SB Nation

Craig Stout | October 25, 2013

Kansas City Chiefs defense, Week 7

Building A Brick Wall

The Kansas City Chiefs defense continued to show why they're considered one of the best in the league this week against Houston. Kalo talks about some things he liked, didn't like, and gives the numbers for the week.

When the game is on the line, who else would you want as your lockdown defense?

This past Sunday, the Chiefs once again were clinging to a lead late in the game. An untested QB had played well early on and was giving a Houston team something to cling to as the clock ticked downward. The Texans defense had even held on a goalline stand, and intercepted Alex Smith in their own red zone to prevent another score. It was a one-point game, and the momentum could have switched on a dime to favor the vistors.

The Chiefs defense never gave them a chance.

Sure, the D struggled early with Houston's passing game (more on that later), but in a tale all too familiar this season, the defense went on lockdown late in the game to secure the win. The offense was deep inside Houston territory twice late in the game and couldn't punch the ball in, but honestly, I wasn't worried. The Chiefs defense allowed -1 total yards in the 4th quarter, pinning Keenum and the Houston offense further and further back into their own territory. That is an incredible statistic to be sure, but perhaps more incredible is that fans of this team expect it to happen that way this year. Sure, I hear the comments about how they "can't put games on the defense forever", but the facts show otherwise. This is a defense that just gets better and better as the game goes along. Call it Bob Sutton's game planning (that's a good portion of it), or call it better conditioning, or just call it being straight up tough. When the chips are down, this defense builds a brick wall and shuts down opposing offenses.

Now, for this week, I'd like to look at some of the things Houston did to exploit the Chiefs defense early, and how they adjusted later in the half.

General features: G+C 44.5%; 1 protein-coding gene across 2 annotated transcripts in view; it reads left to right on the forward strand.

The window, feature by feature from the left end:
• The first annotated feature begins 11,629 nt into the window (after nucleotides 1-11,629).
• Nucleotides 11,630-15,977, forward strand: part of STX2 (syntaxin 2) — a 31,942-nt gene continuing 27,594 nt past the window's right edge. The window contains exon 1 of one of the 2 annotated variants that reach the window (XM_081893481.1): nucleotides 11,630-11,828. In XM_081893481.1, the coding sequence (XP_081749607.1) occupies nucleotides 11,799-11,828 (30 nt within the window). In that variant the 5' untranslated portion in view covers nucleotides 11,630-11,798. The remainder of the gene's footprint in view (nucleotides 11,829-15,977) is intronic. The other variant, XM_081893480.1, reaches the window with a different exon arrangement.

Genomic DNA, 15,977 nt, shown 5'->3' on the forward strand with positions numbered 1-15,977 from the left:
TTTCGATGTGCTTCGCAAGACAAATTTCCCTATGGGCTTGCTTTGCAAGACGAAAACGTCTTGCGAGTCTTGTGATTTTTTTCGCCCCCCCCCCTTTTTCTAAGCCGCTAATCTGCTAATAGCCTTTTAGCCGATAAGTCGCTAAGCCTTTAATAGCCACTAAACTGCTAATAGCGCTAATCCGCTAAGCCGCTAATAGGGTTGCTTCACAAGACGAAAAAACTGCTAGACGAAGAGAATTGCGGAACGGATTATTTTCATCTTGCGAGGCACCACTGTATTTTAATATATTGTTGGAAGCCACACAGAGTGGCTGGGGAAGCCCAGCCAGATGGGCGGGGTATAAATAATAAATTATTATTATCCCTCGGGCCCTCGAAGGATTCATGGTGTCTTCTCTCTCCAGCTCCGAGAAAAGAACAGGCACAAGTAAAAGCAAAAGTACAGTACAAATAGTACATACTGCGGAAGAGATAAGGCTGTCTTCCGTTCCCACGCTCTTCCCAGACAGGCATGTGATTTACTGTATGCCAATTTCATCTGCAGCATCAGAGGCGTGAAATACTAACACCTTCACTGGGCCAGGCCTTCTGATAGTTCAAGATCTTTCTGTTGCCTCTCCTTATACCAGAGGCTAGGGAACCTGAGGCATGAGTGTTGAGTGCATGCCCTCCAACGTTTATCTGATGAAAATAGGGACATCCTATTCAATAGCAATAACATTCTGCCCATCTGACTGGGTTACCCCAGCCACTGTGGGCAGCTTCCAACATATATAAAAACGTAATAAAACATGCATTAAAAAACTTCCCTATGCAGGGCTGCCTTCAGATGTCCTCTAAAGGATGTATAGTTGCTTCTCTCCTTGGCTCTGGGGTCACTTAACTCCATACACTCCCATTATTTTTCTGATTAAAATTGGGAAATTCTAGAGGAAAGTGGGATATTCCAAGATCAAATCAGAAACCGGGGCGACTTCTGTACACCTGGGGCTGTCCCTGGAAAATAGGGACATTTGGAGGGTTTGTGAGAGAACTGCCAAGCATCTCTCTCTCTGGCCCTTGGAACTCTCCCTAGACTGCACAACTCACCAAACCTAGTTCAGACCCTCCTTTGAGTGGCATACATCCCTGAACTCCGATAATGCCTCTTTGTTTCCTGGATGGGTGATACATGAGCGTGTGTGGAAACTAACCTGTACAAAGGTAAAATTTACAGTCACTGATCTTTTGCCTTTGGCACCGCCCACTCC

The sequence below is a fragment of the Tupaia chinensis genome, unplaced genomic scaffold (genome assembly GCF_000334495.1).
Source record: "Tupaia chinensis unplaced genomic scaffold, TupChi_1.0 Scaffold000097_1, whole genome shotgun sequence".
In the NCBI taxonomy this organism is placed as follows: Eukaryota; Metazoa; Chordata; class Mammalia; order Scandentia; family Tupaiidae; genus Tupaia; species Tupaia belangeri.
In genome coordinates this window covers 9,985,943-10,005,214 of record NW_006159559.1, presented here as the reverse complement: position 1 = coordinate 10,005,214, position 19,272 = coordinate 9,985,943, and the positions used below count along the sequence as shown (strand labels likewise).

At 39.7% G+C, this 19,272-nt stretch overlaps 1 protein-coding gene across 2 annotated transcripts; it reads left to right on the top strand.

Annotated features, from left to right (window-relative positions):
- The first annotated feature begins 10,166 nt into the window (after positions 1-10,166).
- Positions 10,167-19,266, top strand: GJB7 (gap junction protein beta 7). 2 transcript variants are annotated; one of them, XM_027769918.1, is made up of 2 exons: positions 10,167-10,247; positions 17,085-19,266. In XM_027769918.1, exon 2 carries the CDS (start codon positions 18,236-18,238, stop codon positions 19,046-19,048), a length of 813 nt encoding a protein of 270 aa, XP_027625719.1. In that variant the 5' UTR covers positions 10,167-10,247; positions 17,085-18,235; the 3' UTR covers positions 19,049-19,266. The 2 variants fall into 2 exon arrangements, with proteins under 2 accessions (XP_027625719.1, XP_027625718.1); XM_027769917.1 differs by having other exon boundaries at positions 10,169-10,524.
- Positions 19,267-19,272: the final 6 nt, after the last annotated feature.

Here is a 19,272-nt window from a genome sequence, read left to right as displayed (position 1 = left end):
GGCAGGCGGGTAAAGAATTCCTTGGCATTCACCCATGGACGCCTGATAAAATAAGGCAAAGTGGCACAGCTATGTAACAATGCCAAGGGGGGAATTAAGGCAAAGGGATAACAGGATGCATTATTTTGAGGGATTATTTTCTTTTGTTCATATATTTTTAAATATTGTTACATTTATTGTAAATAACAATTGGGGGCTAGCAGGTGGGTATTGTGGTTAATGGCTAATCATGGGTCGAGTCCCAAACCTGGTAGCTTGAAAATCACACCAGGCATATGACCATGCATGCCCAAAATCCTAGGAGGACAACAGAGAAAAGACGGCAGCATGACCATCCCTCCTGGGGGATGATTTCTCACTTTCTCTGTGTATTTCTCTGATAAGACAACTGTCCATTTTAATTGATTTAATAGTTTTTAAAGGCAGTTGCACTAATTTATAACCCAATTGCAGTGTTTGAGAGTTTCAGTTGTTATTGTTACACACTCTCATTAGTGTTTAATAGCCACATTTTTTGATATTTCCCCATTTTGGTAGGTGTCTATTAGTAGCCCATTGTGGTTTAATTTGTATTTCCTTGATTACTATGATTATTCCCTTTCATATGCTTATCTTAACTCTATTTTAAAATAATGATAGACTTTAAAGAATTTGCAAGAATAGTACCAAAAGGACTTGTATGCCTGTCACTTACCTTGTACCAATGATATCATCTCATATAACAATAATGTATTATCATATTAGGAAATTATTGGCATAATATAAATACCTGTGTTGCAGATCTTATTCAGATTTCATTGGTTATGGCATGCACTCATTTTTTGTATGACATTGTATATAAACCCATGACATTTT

2nd Quarter, 10:05, 3rd and 1

At this point in the game, the Texans had some success on the ground. They had run the ball five straight times and had a manageable 3rd down in front of them.


The Chiefs are loaded up against the run, but prior to the snap, the running back motions to the top of the screen. There is some confusion as to who should cover the back, as initially DJ tracks with the back, but Kendrick Lewis waves him off and goes out wide to cover the back. Now, Houston is in an empty back set, and there's no deep safety. It's an easy decision, and Andre Johnson (yellow circle) jukes Flowers at the line, making an inside run at where the safety used to be. It's a 26 yard gain on 3rd and 1.

Houston's coaching staff must have seen this on prior game's film. I had noticed Kendrick Lewis occasionally picking up players out of the backfield in previous weeks, but it wasn't consistent. The Texans must have decided that should the safety move with the running back, the hot route was Andre Johnson. The Chiefs defense adjusted to this in the second half by either covering the back with a linebacker or shifting the coverage to bracket Johnson inside with a linebacker. After that, Keenum had to look elsewhere, and it resulted in sacks.

2nd Quarter, 8:57, 1st and 20

Just after a holding call on the offense, the Texans were stuck in a 1st-and-a-lot situation. The Chiefs coverage scheme was...a little different than normal: